Key Differences between Medicaid and Medicare

Now that we have discussed the basics of each program, let us evaluate some of the ways they differ.

1. Eligibility

The primary difference between Medicaid and Medicare is eligibility. While Medicare is based on age and disability, Medicaid is only based on income. However, you could be eligible for both if you meet each program’s age and income requirements.

2. Cost

People receiving Medicare benefits usually pay part of the cost through deductibles for health services such as hospital stays. Also, for health coverage outside the hospital, such as preventive care and doctor’s visits, Medicare requires you to pay a small amount in monthly premiums. There may also be out-of-pocket payment for things such as prescription drugs.

On the other hand, individuals receiving Medicaid benefits don’t have to pay for anything out-of-pocket. They also don’t pay monthly premiums, but some rare cases require a small copayment.

3. Reimbursement

Reimbursement is a term used to refer to the payments that doctors and hospitals receive for providing healthcare services to patients. Medicare reimbursements usually come from the federal trust fund, which is a pool of funds accumulated from payroll taxes. Deductibles, premiums, and copayments also help pay for Medicare services.

Medicaid is quite similar, but the specifics of the program vary from state to state, including reimbursement rates. In some cases where the reimbursement rate is significantly lower than the actual cost of healthcare, doctors may decline Medicaid, which is also true for Medicare.

4. Open Enrollment

Medicare open enrollment opens on October 15 and runs to December 7 every year. During this period, you can either apply for Medicare or make changes to your existing plan. Typically, you will have three months after you turn 65 to sign up for a Medicare plan. This happens throughout the year.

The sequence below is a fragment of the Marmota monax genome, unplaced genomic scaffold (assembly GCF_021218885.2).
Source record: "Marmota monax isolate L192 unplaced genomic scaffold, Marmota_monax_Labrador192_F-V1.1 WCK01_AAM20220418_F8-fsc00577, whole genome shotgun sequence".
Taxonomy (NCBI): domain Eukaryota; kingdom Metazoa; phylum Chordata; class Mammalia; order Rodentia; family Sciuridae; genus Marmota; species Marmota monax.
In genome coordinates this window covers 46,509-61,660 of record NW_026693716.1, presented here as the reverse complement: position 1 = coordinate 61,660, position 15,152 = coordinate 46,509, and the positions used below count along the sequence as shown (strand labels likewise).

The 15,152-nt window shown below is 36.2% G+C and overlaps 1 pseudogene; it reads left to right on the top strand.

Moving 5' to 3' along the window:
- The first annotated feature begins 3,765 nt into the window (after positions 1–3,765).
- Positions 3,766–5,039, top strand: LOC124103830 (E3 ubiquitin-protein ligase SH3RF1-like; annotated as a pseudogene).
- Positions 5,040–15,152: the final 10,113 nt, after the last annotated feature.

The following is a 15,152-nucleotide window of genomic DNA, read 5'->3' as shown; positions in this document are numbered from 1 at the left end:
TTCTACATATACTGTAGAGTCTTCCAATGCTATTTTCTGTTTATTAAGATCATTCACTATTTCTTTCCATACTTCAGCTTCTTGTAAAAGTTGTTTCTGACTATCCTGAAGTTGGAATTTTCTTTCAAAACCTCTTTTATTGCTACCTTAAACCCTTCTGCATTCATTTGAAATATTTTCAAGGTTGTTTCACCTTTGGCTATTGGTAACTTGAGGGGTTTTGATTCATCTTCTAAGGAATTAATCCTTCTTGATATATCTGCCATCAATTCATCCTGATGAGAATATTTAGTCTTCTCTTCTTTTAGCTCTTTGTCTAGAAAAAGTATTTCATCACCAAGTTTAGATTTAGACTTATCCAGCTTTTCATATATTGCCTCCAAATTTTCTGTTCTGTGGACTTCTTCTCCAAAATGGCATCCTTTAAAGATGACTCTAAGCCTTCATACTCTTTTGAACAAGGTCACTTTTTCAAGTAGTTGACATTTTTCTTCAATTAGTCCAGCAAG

Medicaid, on the other hand, does not have an open enrollment period. As long as you are eligible, you can sign up for a Medicaid plan at any time of the year.

5. Dental and Vision Care Coverage

Original Medicare (Parts A and B) don’t pay for routine vision care, such as an eye exam or dental care such as tooth cleaning. However, some Medicare Advantage plans (Part C) cover dental and vision care.

For Medicaid programs, things vary from state to state, but all Medicaid programs must include dental benefits for children at the federal level. Some states provide comprehensive adult dental care under Medicaid, but there is no minimum standard that they must meet.

How Does Medicaid Work with Medicare?

Individuals who qualify for both Medicaid and Medicare are dually eligible. In such a case, you can carry both plans, but the big question is, how do they work together?

The good news is that when you fall sick and are treated, you don’t have to worry about which one pays first. A well-coordinated system knows as the “coordination of benefits” will decide which insurer to pay first.


Generally, if you have both Medicaid and Medicare, your Medicare plan pays for primary care first. In this case, Medicaid is considered a secondary payer. All you have to do is make sure you seek services from providers who accept both plans.

Looking to Sign Up for Medicare? Contact Us Today

If you are looking to sign for Medicare, Insurance Master can help you find the best coverage that suits your unique needs. Contact us today to speak to one of our licensed insurance agents who will guide you through the entire process.